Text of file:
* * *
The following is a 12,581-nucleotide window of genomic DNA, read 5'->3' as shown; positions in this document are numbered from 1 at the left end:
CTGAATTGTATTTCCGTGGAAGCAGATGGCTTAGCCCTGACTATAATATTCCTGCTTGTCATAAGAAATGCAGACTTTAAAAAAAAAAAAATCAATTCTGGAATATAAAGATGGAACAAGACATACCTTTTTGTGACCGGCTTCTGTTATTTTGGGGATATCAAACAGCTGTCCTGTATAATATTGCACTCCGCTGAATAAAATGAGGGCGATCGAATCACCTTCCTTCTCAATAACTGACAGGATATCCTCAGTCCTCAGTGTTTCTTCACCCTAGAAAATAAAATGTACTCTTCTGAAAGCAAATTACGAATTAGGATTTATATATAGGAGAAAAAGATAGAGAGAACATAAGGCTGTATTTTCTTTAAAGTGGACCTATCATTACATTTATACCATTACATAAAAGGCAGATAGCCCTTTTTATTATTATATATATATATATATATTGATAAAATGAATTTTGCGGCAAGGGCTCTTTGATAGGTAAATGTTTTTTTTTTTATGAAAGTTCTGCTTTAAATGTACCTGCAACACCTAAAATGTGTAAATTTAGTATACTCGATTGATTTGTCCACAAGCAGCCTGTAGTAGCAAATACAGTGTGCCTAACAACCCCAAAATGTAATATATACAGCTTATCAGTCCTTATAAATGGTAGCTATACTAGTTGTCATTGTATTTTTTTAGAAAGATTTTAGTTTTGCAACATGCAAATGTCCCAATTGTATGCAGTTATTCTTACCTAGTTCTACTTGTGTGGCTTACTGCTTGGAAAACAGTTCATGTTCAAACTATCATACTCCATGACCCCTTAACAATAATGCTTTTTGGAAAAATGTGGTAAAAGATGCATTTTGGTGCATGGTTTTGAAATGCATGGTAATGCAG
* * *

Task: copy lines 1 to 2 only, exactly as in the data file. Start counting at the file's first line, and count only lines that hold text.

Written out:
The following is a 12,581-nucleotide window of genomic DNA, read 5'->3' as shown; positions in this document are numbered from 1 at the left end:
CTGAATTGTATTTCCGTGGAAGCAGATGGCTTAGCCCTGACTATAATATTCCTGCTTGTCATAAGAAATGCAGACTTTAAAAAAAAAAAAATCAATTCTGGAATATAAAGATGGAACAAGACATACCTTTTTGTGACCGGCTTCTGTTATTTTGGGGATATCAAACAGCTGTCCTGTATAATATTGCACTCCGCTGAATAAAATGAGGGCGATCGAATCACCTTCCTTCTCAATAACTGACAGGATATCCTCAGTCCTCAGTGTTTCTTCACCCTAGAAAATAAAATGTACTCTTCTGAAAGCAAATTACGAATTAGGATTTATATATAGGAGAAAAAGATAGAGAGAACATAAGGCTGTATTTTCTTTAAAGTGGACCTATCATTACATTTATACCATTACATAAAAGGCAGATAGCCCTTTTTATTATTATATATATATATATATATTGATAAAATGAATTTTGCGGCAAGGGCTCTTTGATAGGTAAATGTTTTTTTTTTTATGAAAGTTCTGCTTTAAATGTACCTGCAACACCTAAAATGTGTAAATTTAGTATACTCGATTGATTTGTCCACAAGCAGCCTGTAGTAGCAAATACAGTGTGCCTAACAACCCCAAAATGTAATATATACAGCTTATCAGTCCTTATAAATGGTAGCTATACTAGTTGTCATTGTATTTTTTTAGAAAGATTTTAGTTTTGCAACATGCAAATGTCCCAATTGTATGCAGTTATTCTTACCTAGTTCTACTTGTGTGGCTTACTGCTTGGAAAACAGTTCATGTTCAAACTATCATACTCCATGACCCCTTAACAATAATGCTTTTTGGAAAAATGTGGTAAAAGATGCATTTTGGTGCATGGTTTTGAAATGCATGGTAATGCAG